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Effects of seafloor geometries on wave run-up and overtopping waves


Mr. Wong Chak Nang (M.Phil. candidate)

Department of Mechanical Engineering

The University of Hong Kong

Date & Time

Monday, 24 April 2023

3:30 am


Room 7-34, Haking Wong Building, HKU


Tropical cyclones threaten coastal cities every year. Climate change may intensify typhoons and eventually cause severe coastal flooding. Ocean swells generated by strong winds bring significant energy and water influx to the shore, posing potential dangers to coastal structures and properties. Scrutinizing the propagation of long oceanic waves near shore is crucial to achieving accurate and reliable estimations of ocean swell and storm surge for lessening coastal flooding risk. In this study, three-dimensional, volume of fluid (VOF), large eddy simulation (LES) models are developed based on OpenFOAM to investigate the effects of the shapes of the seafloor on the non-linear nearshore wave dynamics, including wave run-ups and overtopping waves. Three theoretical seabeds, namely a straight-line seafloor, a concave seafloor, and a convex seafloor are studied with various angles of inclination. The results show that the wave run-up process, in terms of the amount of water surging toward the shore and the surface elevation, highly depends on the concavity of the ocean bottom. For a gently sloped seabed, the effect of wave breaking is significant. Wave energy is dissipated into turbulent kinetic energy by the process of wave breaking. Convex bathymetry is shown to reduce wave run-up substantially since the rate of reduction in water depth of the convex ocean floor is the fastest among the three topologies, thus speeding up wave-breaking processes and providing extra energy dissipation. In contrast, steep seabed topographies do not allow enough distance and time for wave-breaking. The effects of reflection and deflection from the ocean floor become dominant. Concave seafloor allows greater reflection and deflection of waves, therefore leading to the least flooding risk. Understanding such phenomena will advance flooding forecast systems and coastal defense strategies.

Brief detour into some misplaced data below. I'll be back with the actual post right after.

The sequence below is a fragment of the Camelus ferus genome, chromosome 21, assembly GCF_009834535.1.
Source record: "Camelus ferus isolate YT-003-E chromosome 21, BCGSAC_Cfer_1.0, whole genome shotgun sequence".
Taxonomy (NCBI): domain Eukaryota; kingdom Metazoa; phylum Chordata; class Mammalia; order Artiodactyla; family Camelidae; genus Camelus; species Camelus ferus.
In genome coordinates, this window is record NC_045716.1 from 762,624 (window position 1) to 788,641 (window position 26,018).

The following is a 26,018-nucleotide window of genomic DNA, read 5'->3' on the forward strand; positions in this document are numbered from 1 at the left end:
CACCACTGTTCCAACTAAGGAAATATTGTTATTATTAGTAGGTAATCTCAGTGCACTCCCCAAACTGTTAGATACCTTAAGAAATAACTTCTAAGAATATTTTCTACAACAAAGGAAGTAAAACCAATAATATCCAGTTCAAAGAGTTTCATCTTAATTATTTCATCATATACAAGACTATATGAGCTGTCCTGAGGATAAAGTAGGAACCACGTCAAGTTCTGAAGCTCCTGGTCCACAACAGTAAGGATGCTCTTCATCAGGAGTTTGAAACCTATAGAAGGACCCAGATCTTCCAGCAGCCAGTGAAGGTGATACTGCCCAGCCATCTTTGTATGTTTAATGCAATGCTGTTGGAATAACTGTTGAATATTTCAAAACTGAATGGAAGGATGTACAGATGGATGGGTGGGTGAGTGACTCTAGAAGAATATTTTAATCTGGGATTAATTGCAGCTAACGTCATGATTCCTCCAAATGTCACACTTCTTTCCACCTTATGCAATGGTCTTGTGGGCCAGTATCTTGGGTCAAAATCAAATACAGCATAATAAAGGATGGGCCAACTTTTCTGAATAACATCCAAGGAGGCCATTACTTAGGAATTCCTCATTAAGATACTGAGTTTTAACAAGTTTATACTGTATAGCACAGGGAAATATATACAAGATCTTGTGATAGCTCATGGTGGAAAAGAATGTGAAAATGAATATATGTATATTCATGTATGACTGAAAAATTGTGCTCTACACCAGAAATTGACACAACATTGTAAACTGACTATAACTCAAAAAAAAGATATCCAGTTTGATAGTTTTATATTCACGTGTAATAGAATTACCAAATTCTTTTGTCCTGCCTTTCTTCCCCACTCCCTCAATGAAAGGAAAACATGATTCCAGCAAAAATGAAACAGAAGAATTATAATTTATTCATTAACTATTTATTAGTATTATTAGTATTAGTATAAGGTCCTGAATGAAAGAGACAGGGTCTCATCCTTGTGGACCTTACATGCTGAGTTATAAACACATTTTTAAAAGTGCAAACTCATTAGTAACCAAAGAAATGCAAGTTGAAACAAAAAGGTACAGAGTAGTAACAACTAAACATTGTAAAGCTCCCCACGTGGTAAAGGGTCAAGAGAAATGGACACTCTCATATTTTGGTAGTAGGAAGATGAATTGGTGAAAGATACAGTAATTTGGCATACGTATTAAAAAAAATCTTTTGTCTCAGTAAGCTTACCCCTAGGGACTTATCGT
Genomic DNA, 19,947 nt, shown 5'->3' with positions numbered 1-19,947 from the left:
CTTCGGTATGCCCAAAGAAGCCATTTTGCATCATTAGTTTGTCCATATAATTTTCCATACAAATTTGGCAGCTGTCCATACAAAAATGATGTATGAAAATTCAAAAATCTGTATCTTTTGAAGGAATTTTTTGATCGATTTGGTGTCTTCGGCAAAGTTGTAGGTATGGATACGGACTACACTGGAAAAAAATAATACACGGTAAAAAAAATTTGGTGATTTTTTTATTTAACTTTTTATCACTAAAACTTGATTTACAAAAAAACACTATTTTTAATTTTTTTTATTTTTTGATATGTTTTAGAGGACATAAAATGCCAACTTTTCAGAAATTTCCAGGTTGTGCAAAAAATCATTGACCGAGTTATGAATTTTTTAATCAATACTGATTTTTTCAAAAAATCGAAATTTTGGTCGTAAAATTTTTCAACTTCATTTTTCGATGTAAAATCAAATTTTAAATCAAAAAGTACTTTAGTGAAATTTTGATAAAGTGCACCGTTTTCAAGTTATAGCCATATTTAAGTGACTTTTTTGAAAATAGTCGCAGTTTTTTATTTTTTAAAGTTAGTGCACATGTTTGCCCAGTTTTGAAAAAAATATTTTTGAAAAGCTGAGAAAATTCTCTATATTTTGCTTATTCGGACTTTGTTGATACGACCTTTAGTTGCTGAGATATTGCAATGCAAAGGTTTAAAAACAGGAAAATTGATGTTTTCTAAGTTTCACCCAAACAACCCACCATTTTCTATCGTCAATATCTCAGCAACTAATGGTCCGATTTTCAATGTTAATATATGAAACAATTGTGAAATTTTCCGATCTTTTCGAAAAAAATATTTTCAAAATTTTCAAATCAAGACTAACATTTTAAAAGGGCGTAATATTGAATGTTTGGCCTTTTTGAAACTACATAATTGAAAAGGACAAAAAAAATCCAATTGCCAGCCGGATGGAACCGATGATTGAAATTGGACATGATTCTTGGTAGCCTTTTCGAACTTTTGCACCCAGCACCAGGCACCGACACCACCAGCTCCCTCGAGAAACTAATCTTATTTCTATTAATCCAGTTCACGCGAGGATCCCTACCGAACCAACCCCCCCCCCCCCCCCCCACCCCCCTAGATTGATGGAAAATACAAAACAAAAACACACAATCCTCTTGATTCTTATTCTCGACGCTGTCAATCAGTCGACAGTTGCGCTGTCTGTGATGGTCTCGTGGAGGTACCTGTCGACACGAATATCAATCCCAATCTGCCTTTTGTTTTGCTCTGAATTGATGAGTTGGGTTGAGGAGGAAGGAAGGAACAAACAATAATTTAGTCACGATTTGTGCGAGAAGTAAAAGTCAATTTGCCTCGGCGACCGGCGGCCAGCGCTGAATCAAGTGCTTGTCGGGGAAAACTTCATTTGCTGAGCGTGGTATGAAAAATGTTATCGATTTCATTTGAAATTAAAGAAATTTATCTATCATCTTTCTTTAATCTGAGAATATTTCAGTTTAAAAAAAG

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Contact for


Prof. K.W. Chow

+(852) 3917 2641

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